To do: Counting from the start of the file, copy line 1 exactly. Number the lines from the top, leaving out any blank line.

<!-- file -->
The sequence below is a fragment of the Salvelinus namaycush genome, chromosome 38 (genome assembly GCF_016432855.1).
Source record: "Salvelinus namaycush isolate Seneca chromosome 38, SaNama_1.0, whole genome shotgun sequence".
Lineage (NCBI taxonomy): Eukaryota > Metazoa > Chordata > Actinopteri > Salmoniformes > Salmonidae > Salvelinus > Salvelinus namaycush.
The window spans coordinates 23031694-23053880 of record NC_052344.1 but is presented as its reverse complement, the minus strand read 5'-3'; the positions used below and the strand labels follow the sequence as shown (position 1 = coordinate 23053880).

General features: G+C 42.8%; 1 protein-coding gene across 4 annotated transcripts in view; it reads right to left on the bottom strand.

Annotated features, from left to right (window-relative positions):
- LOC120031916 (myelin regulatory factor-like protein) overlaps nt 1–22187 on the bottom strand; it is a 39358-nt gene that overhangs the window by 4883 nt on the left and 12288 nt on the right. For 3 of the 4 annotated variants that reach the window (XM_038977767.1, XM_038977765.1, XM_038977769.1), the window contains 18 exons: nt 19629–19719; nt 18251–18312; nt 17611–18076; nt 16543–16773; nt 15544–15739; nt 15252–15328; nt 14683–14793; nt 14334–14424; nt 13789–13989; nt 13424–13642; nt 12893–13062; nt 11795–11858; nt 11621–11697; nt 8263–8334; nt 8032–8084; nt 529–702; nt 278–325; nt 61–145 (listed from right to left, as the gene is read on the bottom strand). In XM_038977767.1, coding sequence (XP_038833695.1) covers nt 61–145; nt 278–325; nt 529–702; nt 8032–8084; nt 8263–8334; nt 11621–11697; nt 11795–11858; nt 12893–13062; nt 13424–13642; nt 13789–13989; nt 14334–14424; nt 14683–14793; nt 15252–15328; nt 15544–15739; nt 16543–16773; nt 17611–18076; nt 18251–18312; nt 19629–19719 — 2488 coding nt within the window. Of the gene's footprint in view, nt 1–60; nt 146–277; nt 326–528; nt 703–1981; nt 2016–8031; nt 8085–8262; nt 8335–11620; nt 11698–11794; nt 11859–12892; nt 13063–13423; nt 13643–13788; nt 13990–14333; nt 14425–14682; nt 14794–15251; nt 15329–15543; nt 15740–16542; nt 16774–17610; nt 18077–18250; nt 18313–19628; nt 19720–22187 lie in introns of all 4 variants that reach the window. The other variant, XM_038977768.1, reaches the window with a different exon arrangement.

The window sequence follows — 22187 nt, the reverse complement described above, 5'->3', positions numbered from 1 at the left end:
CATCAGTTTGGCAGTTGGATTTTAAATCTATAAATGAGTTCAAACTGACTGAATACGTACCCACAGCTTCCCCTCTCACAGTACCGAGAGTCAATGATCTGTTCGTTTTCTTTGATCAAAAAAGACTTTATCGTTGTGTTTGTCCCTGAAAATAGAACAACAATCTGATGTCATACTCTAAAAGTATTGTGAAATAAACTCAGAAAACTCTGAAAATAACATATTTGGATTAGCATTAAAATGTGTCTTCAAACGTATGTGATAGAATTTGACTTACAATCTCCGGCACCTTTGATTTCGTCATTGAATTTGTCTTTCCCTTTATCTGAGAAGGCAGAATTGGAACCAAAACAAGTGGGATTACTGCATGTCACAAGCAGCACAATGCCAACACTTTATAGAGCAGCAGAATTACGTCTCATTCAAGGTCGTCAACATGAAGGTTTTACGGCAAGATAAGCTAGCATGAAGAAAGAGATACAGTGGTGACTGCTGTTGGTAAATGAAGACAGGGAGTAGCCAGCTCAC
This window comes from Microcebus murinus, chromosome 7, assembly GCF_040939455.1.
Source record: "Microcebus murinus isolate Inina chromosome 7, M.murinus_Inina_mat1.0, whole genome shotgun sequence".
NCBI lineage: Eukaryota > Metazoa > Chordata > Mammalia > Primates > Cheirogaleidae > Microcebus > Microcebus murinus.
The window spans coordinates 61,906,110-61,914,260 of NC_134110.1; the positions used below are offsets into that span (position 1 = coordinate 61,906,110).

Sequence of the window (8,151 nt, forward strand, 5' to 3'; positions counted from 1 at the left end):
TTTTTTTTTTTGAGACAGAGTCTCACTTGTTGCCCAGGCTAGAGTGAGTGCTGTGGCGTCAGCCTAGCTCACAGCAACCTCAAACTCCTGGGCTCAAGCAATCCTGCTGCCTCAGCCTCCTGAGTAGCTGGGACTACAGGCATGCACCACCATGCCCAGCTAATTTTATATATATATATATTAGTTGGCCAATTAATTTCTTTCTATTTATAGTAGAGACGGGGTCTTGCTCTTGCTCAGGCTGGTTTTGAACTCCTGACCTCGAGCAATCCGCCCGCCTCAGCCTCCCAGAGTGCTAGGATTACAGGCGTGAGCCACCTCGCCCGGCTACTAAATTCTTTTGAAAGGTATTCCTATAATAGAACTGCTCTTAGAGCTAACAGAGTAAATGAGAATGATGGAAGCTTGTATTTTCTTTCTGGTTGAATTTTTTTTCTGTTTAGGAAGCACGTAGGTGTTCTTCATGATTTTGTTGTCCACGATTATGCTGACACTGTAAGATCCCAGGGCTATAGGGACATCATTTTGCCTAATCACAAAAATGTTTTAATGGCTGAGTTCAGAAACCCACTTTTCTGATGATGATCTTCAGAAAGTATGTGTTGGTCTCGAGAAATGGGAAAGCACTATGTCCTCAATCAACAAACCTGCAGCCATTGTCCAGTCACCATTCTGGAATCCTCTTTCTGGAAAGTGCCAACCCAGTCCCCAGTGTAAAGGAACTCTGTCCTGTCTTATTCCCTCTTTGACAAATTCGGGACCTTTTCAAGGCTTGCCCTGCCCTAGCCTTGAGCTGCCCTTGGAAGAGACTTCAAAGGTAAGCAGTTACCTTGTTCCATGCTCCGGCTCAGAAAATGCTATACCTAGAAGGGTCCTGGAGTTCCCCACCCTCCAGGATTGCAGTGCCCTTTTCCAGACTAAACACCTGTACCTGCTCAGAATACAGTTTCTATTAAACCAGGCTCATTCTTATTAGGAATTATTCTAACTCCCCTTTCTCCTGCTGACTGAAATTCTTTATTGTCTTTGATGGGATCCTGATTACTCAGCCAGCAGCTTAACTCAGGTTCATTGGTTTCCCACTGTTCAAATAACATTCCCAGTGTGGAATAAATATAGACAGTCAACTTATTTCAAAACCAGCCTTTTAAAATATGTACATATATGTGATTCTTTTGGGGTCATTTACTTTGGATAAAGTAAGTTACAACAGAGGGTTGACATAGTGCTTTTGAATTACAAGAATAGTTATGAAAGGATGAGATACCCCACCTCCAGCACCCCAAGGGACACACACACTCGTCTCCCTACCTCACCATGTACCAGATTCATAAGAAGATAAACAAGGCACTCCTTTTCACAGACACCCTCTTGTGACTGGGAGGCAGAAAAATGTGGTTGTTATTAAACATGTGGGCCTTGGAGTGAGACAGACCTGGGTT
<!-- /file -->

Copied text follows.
The sequence below is a fragment of the Salvelinus namaycush genome, chromosome 38 (genome assembly GCF_016432855.1).